Gain insights into the winning stories of World Press Photo 2022

Gain insights into the winning stories of World Press Photo 2022


The annual World Press Photo Contest recognises and celebrates the best photojournalism and documentary photography produced over the last year. The 2022 contest winners were announced in April and are now on display in De Nieuwe Kerk in Amsterdam until August 14. Book your tickets here.

Providing a variety of perspectives from all corners of the globe, the awarded works from the 2022 contest present courageous stories, invaluable insights and diversity of interpretations – from the undeniable effects of the climate crisis to civil rights movements, and from access to education to preserving indigenous practices and identity. These stories, however, can also give us insights into questions of representation, press freedom and diversity in the industry. See here below a few examples of questions we could ask ourselves:

Question 1: How does a photographer develop a relationship and get consent from the people they photograph?

The Cinema of Kabul

In The Cinema of Kabul, Bram Janssen documented the Ariana Cinema in Kabul, Afghanistan, after the Taliban took control of the country in mid-August 2021. The cinema has since then remained closed and its staff in limbo, waiting to hear whether the Islamist fundamentalist Taliban would allow films to be screened. The photographer found the situation inside the cinema to be symbolic of the standstill the nation finds itself in since the Taliban occupation.

The Ariana cinema is government-owned, and therefore, in order to document this story, Janssen spent several weeks trying to get permission from the Taliban to photograph the cinema. Once granted, he spent weeks inside the space, getting to know the staff, communicating through a translator, and trying to gain their trust in order to document their most genuine selves.

 Rahmatullah Ezati inspects a roll of film for damage, in the projection room of the Ariana Cinema in Kabul, Afghanistan, on 8 November 2021. The Cinema of Kabul © Bram Janssen, The Associated Press World Press Photo The Cinema of Kabul

To gain the trust and get the consent of those photographed requires a sense of sensitivity and professionalism on behalf of any photographer, especially if this concerns people in a vulnerable situation. Spending a lot of time and effort on the story while attentively observing it establishes stronger connections between the photographer and the subjects.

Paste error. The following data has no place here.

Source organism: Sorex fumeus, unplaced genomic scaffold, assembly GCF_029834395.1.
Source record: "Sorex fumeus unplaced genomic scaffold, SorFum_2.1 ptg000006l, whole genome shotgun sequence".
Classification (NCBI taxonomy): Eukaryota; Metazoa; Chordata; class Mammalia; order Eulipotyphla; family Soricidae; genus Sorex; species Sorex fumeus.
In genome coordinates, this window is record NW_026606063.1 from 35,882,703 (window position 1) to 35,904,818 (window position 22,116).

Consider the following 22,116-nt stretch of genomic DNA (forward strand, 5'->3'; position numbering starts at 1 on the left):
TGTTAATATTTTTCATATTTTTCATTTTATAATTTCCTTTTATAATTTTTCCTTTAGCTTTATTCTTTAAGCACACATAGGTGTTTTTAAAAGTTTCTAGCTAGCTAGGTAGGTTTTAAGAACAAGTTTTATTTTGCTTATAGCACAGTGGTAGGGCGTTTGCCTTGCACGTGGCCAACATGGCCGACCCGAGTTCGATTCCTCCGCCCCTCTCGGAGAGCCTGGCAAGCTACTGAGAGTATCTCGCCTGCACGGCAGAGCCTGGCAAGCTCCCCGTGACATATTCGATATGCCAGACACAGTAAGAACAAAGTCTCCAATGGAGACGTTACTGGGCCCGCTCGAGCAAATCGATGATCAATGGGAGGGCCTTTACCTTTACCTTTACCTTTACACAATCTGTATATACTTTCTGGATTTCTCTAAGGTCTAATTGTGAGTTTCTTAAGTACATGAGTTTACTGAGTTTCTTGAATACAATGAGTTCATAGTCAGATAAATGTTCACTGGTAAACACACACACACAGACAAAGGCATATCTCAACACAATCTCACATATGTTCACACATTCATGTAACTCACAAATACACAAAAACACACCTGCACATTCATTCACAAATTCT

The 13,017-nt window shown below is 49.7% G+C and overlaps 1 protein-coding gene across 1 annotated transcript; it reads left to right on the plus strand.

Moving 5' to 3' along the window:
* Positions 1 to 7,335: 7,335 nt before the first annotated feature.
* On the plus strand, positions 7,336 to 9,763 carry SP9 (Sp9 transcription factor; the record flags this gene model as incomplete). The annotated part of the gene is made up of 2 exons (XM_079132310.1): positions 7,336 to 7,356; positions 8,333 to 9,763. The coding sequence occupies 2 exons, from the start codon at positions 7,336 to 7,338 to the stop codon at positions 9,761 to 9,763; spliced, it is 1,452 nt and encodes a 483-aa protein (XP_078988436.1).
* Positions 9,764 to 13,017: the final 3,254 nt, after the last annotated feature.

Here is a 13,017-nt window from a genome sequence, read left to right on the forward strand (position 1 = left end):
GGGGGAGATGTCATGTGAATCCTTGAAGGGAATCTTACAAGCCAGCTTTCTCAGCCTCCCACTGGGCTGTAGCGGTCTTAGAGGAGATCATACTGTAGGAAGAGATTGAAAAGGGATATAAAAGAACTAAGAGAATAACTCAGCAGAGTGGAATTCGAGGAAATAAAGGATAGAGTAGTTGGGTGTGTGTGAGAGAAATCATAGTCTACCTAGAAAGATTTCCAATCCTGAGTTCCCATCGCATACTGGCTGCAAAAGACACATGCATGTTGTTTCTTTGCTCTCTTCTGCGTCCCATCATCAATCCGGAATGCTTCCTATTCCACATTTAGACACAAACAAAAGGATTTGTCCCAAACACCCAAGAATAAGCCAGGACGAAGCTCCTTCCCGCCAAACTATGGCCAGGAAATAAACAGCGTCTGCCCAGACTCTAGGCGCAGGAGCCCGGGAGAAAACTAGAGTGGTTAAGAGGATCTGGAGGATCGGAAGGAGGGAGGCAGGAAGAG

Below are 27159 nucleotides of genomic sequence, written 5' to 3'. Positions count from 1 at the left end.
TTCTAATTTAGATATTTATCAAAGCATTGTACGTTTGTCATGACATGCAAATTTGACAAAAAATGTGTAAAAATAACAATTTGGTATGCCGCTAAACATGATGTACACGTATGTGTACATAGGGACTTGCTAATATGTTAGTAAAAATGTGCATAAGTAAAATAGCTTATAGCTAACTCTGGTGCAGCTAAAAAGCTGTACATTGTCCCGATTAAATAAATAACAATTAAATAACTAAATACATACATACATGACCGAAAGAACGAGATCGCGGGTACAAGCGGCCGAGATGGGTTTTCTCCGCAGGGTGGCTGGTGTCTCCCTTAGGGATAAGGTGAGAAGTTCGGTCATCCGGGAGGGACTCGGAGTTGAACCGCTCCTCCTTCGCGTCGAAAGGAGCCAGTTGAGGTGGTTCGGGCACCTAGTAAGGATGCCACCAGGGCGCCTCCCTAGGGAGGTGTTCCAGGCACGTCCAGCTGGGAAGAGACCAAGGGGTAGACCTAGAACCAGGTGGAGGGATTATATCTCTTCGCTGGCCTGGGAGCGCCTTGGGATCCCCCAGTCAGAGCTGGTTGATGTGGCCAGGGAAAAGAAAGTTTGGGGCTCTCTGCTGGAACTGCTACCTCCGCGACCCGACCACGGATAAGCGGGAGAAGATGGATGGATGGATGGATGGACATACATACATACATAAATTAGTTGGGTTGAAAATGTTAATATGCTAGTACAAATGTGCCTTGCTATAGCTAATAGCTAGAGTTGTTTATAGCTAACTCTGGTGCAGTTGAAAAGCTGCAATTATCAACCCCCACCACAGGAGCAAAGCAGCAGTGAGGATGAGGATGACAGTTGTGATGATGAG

Question 2: Why are captions important in photojournalism?

Kamloops Residential School

Residential schools in Canada began operating in the 19th century as part of a policy of assimilating people from various Indigenous communities into Western, and predominantly Christian culture. More than 150,000 children passed through the doors of residential schools before the last one closed in 1996.

A Truth and Reconciliation Commission, set up in 2009, concluded that at least 4,100 students died while at the schools, as a result of mistreatment, neglect, disease or accident. The Kamloops Residential School, established in 1890, became the largest in the system, attended by hundreds of Secwépemc and other First Nations children. In May 2021, a survey using ground-penetrating radar identified as many as 215 potential juvenile burial sites at Kamloops – confirming reports from oral histories.

Red dresses hung on crosses along a roadside commemorate children who died at the Kamloops Indian Residential School, an institution created to assimilate Indigenous children, following the detection of as many as 215 unmarked graves in Kamloops, British Columbia, on 19 June 2021. © Amber Bracken, for The New York Times. World Press Photo Kamloops Residential School

The photograph by Amber Bracken documents the long-term legacy of historical crimes that are not directly visible today but which continue affecting the lives of First Nations in Canada. The image is full of visual symbolism: the children’s dresses hanging on the crosses refer to the crimes of the Church, and the opening sky and the rainbow, that lands where the graves were found, symbolise the current process of reparation and reconciliation between the Church and Indigenous communities.

While the photograph is full of visual queues about the history of residential schools, the background and history still need to be explained for viewers to capture the complexity behind the photograph. Watch the photographer speak about the making of the photograph

More questions, insights and visual education

Find out more about these and other stories in World Press Photo's educational resource See the Story.

Attend World Press Photo Exhibition 2022

World Press Photo Exhibition 2022 takes place from April 15 until August 14 at De Nieuwe Kerk Amsterdam. Book tickets here.



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